Twenty flights, eight hire cars and 45,000 miles travelled in the name of Speedhunting this year. That doesn’t actually sound like a lot when I read it back – maybe it is, maybe it isn’t depending on your own year and what you’ve been up to. One thing I’ve worked out this year is that miles, facts and figures don’t really mean much. It’s always been about where they take you, but this year has really hammered home how important the people you encounter are. In 2013 I journeyed through 20 different countries, mainly by myself. I unintentionally changed tack in 2014 and the results were great.
So here are 10* points in time and what happened to make them special…
1. Just a quick stop
What do you do when your plane is cancelled? In January Ben Chandler and I did this, which meant we’d be driving past Dubois, PA, home to Ford dealer and all round lovely bloke Greg Murray and his wife. In September 2007, after meeting Greg on the Bonneville Salt Flats the year prior, I made my way back to the big, wide white altar of speed and met with him again. Greg had just completed this Mustang, which we were going to tackle the Silver State Classic in. I hadn’t seen Greg since 2008 when I’d last been driving by and stopped in to see him. Pulling up unannounced outside his workshop and stealing 10 minutes trying to desperatly catch up on six years whilst drinking soda was worth every mile and moment that had gone in between. When you share something like we did, friends are friends, regardless of distance or time. The pursuit of speed did that.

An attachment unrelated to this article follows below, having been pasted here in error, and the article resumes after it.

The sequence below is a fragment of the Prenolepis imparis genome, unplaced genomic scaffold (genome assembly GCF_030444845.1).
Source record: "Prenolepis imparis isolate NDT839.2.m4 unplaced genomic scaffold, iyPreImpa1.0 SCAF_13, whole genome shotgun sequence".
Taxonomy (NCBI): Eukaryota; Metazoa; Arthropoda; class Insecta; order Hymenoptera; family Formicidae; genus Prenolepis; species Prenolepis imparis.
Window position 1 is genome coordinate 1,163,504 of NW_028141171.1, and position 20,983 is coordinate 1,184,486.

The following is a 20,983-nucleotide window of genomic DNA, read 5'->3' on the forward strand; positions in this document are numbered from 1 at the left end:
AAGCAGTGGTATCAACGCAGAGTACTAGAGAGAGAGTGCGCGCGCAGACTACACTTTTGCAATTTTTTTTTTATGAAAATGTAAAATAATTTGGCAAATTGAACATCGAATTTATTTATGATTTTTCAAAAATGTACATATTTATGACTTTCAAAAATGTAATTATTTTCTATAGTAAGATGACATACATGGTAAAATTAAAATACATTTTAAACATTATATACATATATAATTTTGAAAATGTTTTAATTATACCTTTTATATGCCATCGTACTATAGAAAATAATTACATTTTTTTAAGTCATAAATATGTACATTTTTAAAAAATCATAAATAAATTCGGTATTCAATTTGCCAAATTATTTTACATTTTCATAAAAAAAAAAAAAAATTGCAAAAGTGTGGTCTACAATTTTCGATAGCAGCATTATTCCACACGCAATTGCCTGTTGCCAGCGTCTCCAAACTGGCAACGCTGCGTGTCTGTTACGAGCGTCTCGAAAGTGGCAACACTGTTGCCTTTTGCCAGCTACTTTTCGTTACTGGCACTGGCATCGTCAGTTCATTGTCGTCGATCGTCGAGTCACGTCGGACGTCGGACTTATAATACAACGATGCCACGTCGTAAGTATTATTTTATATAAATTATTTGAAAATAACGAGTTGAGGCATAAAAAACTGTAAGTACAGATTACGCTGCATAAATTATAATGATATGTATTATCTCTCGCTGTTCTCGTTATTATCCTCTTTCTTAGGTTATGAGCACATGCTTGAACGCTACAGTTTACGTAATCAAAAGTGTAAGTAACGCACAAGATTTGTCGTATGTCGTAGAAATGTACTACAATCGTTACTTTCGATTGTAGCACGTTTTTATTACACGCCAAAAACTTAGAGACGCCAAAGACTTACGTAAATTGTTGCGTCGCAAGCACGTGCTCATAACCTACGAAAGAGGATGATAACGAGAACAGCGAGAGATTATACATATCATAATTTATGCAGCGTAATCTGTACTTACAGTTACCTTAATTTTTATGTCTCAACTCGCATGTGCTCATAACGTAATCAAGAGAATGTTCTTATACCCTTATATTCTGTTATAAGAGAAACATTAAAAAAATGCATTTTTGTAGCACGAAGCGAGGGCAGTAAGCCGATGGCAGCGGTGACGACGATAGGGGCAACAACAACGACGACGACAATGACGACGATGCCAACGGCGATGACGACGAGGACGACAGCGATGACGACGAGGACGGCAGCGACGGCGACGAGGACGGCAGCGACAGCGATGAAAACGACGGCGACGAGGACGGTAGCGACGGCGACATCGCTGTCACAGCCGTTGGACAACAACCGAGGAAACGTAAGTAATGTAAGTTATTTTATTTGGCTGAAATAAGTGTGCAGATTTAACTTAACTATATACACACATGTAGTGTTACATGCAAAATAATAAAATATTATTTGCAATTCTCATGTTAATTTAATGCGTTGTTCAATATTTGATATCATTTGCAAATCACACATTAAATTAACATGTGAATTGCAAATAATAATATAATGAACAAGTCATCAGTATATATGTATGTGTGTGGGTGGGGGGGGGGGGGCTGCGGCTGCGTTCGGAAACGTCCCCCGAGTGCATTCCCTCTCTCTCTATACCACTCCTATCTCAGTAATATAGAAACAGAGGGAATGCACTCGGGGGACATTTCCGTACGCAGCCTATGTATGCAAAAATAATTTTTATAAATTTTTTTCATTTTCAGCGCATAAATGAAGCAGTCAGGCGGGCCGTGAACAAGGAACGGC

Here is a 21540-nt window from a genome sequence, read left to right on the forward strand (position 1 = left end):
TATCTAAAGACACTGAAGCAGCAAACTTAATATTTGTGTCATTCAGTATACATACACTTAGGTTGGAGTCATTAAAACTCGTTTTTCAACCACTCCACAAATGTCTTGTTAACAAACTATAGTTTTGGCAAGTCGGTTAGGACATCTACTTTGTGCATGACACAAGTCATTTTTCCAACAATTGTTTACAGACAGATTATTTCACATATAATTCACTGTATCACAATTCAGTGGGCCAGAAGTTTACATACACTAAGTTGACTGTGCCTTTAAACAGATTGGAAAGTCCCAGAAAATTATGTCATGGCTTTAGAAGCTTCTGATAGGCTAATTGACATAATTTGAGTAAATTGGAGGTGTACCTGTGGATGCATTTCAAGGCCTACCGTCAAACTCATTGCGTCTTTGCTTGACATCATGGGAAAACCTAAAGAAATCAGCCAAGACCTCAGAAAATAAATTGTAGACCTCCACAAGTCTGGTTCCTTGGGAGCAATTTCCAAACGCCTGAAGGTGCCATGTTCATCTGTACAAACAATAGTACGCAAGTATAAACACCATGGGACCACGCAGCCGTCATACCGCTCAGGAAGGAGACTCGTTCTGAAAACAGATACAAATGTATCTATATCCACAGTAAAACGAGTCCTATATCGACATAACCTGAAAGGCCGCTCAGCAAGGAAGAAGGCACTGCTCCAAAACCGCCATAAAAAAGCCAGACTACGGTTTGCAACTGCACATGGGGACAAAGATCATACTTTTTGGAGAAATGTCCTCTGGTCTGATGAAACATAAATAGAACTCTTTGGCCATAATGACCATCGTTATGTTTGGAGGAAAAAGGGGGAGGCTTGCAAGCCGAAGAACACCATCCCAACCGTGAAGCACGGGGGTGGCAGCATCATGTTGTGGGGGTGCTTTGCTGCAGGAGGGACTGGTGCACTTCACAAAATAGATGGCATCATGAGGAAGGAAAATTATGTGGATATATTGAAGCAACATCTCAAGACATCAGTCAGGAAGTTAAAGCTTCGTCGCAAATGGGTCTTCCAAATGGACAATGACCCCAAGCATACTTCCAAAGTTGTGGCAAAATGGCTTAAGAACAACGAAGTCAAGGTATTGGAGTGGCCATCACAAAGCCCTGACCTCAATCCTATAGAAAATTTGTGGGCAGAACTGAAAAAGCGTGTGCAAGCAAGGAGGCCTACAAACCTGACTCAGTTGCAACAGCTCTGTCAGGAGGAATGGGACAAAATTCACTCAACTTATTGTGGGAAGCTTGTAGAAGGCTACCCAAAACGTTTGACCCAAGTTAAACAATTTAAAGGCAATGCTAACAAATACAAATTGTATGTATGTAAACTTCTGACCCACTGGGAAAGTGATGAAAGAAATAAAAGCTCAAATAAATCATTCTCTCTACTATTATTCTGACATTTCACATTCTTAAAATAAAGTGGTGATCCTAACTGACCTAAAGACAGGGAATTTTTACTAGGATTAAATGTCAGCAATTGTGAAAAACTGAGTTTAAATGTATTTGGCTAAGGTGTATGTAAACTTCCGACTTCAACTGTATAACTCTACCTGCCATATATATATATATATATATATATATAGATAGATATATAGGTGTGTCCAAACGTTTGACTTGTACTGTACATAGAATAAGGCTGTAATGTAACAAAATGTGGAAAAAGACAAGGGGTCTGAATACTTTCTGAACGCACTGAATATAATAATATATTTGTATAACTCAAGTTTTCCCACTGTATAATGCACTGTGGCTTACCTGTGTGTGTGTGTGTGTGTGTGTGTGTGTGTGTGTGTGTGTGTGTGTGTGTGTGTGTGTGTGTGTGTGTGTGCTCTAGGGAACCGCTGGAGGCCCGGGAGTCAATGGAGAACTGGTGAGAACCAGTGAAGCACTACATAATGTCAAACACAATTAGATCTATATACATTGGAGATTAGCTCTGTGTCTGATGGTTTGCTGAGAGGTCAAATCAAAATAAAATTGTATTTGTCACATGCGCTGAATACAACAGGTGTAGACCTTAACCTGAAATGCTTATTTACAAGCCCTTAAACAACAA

2. Those guys
Later on in that trip, Ben and I ended up with an unplanned 48 hours in Chicago. I say unplanned but Corey from Air Lift Performance had introduced us to AJ and Fish from the Risky Devils, saying we should go and see them. Well, for a start this happened, but just before leaving for the airport we hung out in the back garage of an empty car dealership.
I took some pictures that I never did get around to showing you (I probably will though), and checked out some very cool cars which exist just because they can. I’m not sure what made that hour or so as special as it was, because it was way below freezing, there was snow in the air and we were tired and running late. But when I think back all I hear is laughter and friends ripping the crap out of each other whilst being surrounded by bad-ass cars.
3. I couldn’t have been a contender